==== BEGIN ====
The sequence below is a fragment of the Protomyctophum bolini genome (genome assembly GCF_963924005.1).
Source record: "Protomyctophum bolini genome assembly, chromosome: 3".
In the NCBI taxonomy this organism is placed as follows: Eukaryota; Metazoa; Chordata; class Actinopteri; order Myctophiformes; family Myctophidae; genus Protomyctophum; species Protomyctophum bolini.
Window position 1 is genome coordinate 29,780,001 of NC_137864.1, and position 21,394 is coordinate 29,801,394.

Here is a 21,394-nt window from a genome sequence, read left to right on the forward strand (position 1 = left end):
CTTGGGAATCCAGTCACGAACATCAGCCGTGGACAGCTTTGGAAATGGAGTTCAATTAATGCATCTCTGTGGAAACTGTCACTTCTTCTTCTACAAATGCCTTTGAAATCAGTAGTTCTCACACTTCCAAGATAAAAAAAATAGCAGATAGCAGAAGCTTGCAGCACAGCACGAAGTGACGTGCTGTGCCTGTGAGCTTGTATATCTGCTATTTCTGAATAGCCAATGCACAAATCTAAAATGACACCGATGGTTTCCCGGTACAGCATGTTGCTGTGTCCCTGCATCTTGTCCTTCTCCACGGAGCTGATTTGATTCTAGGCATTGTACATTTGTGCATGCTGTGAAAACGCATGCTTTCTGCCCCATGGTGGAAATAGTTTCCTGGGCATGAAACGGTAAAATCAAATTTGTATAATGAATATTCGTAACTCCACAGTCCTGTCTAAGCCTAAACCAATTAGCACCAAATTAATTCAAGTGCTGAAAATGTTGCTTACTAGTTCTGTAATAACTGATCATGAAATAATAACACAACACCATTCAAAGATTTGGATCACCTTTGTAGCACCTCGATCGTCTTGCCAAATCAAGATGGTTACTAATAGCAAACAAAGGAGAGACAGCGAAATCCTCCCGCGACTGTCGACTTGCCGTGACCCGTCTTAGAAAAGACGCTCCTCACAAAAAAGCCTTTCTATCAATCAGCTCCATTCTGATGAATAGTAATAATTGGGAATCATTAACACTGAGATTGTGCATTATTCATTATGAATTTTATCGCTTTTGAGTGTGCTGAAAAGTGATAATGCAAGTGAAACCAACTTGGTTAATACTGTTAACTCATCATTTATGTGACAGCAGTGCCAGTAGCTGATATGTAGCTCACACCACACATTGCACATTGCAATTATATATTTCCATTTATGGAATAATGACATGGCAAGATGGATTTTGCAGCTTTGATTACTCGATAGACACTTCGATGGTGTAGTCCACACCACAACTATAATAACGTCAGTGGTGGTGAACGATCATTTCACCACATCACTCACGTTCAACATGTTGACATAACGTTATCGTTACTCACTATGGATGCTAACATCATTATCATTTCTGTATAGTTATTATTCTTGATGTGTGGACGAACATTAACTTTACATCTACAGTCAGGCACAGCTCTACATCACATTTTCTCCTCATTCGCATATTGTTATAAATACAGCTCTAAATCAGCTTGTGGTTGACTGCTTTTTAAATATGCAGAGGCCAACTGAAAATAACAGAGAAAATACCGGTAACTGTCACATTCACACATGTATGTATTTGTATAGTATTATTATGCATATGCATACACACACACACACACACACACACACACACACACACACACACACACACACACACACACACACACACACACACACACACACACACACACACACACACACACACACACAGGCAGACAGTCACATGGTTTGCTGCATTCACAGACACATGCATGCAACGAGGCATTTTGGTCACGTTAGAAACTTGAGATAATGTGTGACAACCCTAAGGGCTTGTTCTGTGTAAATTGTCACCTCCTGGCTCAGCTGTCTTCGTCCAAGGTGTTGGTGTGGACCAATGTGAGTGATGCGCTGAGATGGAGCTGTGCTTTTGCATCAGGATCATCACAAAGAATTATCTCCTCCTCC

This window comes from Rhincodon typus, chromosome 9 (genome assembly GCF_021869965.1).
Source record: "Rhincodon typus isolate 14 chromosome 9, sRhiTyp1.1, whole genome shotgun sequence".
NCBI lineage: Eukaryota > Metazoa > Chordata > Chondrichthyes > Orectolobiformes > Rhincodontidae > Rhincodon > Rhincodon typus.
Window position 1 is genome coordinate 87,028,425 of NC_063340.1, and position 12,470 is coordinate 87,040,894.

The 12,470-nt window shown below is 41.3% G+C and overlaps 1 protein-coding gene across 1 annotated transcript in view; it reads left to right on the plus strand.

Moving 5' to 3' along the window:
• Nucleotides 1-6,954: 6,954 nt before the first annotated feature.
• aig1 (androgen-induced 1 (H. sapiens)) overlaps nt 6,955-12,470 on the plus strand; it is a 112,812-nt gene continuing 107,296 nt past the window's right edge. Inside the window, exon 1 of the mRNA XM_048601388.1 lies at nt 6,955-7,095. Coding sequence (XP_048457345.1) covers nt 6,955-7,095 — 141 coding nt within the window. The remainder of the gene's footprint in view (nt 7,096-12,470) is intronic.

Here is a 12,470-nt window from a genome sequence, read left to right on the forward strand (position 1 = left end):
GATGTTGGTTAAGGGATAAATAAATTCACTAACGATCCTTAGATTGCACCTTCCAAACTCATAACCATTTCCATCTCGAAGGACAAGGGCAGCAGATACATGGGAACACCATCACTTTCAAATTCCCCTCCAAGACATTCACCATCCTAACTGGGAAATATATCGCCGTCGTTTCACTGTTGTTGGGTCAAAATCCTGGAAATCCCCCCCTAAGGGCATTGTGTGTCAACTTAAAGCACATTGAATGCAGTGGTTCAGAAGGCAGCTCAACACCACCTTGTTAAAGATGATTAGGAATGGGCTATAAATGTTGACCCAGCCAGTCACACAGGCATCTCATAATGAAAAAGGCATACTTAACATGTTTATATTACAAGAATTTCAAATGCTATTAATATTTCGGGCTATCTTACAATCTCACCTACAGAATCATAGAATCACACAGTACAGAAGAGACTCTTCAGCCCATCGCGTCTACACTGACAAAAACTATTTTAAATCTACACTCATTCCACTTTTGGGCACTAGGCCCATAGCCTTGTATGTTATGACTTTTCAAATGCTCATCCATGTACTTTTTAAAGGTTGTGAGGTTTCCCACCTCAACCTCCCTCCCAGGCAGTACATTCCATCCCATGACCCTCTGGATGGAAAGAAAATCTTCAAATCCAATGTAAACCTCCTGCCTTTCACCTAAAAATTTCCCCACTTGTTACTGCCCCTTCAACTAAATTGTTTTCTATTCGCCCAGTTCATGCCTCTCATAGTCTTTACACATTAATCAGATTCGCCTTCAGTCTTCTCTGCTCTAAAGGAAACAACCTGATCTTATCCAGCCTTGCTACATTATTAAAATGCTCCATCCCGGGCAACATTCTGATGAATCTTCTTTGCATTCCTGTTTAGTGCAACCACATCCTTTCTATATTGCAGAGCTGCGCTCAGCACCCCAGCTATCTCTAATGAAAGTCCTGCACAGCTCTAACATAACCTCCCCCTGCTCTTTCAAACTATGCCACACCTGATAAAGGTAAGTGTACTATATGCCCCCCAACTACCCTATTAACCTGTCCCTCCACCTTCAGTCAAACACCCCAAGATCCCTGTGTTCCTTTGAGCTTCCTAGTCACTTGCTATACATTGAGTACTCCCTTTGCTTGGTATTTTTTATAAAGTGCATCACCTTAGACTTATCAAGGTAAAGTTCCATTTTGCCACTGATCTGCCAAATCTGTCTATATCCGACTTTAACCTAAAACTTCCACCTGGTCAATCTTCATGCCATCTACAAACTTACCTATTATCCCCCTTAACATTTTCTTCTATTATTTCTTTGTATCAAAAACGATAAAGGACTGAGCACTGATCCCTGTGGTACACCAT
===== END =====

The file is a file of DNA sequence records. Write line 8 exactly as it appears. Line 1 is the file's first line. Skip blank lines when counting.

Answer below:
Source record: "Rhincodon typus isolate 14 chromosome 9, sRhiTyp1.1, whole genome shotgun sequence".